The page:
Additionally, addicts experience strained relationships with their families, which can take years of recovery to rebuild. Brain scans show the impact of chronic alcohol use, confirming cell damage in the brains of alcoholics. Excessive drinking can damage the brain’s frontal lobe, which is responsible for executive function and decision-making.
When alcoholism and other chronic diseases aren’t being properly treated and managed, relapse is possible. While you can’t necessarily cure diabetes, you can keep it under control with medications and lifestyle choices like exercise and a healthy diet. If you stopped doing these things, your diabetes would be out of control, and there would be adverse consequences. In many cases, it is a combination of genetics and environmental risk factors, such as stress or trauma, that leads to the development of an alcohol use disorder.
Am I an Alcoholic?
The severity of the AUD depends on how many of the symptoms they have. A hit on six or more questions can be considered a severe case of AUD. We need to bring the truth about alcoholism from the darkness into the light. Some people must stay six to twelve months in therapeutic communities (TCs), which offer highly structured programming and support for community reintegration. If a blood test reveals that the red blood cells have increased in size, it could be an indication of long-term alcohol misuse.
Between 2015 and 2019, excessive alcohol use resulted in more than 140,000 fatalities and 3.6 million years of potential life lost (YPLL) annually in the United States, cutting people’s lives short by an average of 26 years. A disease is a condition that harms the body’s normal functioning. According to this definition, alcoholism is a disease because it impairs an individual’s everyday life and causes disruptive symptoms of an illness, mental and physical. Since alcoholism is considered a disease, let’s take a closer look at how it affects the mind and body. For many people, alcohol seems inextricably linked with a social life. Friends gather for after-work drinks, spouses have cocktails together for “date nights” or some may just be in the habit of ending the day with a beer or a glass of wine—or two—or more.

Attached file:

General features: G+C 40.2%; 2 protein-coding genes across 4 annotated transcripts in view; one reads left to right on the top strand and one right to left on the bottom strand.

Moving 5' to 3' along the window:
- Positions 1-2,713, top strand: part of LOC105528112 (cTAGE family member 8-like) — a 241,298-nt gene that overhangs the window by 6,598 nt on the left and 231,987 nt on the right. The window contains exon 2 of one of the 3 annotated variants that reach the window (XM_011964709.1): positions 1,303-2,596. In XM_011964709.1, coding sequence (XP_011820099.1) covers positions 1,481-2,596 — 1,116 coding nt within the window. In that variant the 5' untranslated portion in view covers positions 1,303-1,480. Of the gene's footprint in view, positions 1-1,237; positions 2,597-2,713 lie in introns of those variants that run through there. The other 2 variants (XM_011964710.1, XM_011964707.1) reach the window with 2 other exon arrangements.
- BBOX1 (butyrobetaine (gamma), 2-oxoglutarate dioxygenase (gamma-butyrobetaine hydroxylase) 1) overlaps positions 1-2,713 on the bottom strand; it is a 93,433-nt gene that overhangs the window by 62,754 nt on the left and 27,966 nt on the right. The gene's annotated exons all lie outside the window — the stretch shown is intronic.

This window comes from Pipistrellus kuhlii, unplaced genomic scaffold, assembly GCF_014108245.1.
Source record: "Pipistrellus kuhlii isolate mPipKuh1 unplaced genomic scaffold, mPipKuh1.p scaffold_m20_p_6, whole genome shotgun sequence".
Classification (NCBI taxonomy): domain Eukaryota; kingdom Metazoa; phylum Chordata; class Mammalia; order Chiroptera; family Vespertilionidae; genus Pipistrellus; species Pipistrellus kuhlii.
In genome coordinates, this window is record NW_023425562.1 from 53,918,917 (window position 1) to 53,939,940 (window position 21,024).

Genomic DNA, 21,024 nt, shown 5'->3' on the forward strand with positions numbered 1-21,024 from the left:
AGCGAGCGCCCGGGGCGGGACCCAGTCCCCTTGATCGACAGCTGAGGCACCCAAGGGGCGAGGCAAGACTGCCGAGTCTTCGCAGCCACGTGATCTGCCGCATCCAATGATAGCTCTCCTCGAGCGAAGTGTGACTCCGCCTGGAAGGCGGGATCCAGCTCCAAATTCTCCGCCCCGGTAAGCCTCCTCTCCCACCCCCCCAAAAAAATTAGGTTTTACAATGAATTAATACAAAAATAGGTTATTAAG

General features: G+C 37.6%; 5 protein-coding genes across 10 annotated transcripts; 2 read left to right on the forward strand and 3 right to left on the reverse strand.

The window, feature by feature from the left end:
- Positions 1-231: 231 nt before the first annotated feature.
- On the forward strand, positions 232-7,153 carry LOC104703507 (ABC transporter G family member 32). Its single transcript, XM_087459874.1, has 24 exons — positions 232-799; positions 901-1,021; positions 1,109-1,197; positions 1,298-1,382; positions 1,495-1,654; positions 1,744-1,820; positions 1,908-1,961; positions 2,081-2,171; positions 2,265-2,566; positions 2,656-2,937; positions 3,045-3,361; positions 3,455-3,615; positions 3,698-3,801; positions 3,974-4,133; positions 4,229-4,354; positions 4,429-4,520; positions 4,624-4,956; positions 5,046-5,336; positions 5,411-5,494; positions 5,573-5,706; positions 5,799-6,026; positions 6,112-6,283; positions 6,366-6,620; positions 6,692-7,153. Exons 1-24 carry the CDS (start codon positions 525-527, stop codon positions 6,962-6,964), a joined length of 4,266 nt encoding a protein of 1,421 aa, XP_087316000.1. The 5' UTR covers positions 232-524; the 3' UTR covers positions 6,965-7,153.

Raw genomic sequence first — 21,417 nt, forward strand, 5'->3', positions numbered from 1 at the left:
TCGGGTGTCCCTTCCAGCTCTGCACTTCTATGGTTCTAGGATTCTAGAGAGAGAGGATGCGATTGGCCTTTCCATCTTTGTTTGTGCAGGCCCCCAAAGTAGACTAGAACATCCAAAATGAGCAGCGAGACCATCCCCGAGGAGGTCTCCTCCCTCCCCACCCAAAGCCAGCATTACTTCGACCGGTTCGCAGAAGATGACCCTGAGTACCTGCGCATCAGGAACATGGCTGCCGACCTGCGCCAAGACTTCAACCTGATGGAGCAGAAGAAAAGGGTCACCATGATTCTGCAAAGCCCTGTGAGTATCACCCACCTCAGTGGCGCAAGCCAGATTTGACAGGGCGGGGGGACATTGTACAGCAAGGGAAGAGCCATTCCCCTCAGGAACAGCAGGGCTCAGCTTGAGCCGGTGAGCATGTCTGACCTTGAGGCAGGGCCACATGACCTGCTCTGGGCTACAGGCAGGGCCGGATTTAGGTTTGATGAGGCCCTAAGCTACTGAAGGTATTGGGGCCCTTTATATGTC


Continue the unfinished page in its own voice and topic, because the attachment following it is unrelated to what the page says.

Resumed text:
Understanding alcohol use disorders and their treatment
These include increased heart rate, sweating, anxiety, tremors, nausea and vomiting, heart palpitations, and insomnia. In more severe cases, people may also have seizures or hallucinations. Additionally, sober house some people argue someone can overcome alcoholism without treatment. While this might be true for early abusers, those with a chronic alcohol addiction need intensive treatment.
Is it OK to just stop drinking?
Please note, when someone who has been drinking heavily for a prolonged period of time suddenly stops drinking, the body can go into a painful or even potentially life-threatening process of withdrawal. Symptoms can include nausea, rapid heart rate, seizures, or other problems.
Your treatment setting will depend on your stage of recovery and the severity of your illness. You may need inpatient medical (hospital), residential rehabilitation (rehab), outpatient intensive therapy or outpatient maintenance. Mild and early-intervention cases may only be problematic for a period of time, but severe cases are often a lifelong struggle. Research has shown how addiction changes the areas of the brain in charge of judgment, decision making, learning and memory, and controlling behavior. Those changes can lead to a good student flunking out, a wife lying about draining the family savings account or an overdose in a grocery parking lot, with kids watching from their car seats. To learn more about alcohol treatment options and search for quality care near you, please visit the NIAAA Alcohol Treatment Navigator.